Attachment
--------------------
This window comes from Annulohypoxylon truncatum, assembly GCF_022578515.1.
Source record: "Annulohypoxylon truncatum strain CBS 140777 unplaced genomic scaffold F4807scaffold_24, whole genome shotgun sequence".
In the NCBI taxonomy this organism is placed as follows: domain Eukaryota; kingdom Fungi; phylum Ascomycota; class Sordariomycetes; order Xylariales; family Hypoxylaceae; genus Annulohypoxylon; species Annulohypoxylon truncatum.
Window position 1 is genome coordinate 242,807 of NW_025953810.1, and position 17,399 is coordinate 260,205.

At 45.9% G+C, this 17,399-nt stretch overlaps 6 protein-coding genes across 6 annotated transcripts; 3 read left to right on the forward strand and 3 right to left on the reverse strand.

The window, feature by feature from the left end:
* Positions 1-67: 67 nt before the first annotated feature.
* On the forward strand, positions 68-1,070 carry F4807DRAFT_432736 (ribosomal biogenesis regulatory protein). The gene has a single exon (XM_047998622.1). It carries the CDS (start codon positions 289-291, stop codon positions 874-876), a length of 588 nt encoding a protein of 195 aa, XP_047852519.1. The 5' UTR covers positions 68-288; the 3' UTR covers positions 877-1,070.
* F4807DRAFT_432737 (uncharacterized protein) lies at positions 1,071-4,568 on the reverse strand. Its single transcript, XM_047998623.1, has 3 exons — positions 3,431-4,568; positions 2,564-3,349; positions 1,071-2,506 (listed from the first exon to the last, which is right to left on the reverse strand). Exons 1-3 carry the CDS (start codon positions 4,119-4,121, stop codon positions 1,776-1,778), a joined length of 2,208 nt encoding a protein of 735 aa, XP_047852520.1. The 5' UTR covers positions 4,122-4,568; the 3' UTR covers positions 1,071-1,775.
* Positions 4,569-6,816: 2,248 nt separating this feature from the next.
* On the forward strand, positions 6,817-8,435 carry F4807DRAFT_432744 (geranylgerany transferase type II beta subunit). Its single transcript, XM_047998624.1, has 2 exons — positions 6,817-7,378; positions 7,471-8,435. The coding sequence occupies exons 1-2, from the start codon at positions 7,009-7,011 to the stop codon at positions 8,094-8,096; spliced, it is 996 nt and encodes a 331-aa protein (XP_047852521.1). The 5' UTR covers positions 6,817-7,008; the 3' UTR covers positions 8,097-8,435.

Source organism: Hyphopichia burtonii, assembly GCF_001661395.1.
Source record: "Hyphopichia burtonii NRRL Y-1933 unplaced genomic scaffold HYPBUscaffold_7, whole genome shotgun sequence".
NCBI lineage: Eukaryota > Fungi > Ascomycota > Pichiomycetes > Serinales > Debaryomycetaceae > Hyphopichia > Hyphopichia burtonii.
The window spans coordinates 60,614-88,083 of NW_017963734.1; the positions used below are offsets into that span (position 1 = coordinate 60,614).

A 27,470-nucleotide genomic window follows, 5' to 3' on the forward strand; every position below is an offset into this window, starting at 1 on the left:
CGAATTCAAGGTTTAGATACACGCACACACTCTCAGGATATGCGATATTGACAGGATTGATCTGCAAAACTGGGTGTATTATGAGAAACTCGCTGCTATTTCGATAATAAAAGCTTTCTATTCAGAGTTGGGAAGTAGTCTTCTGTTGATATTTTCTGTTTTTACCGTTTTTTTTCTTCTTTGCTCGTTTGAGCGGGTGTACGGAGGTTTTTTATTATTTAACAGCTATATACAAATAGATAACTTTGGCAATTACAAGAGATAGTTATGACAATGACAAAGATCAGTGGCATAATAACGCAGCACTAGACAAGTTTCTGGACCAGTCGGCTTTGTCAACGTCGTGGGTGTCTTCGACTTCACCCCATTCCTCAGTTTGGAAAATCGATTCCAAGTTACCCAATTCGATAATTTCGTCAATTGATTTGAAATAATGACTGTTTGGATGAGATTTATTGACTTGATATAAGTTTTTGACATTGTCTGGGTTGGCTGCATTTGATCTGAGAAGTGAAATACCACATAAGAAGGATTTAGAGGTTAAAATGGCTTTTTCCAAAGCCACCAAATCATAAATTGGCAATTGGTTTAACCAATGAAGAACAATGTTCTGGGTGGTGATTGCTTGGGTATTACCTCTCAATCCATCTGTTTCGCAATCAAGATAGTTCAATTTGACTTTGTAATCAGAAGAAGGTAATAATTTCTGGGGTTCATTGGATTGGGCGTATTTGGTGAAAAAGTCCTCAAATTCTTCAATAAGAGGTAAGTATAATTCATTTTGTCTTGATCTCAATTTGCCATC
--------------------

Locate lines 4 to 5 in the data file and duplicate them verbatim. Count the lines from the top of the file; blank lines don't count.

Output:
Window position 1 is genome coordinate 242,807 of NW_025953810.1, and position 17,399 is coordinate 260,205.

At 45.9% G+C, this 17,399-nt stretch overlaps 6 protein-coding genes across 6 annotated transcripts; 3 read left to right on the forward strand and 3 right to left on the reverse strand.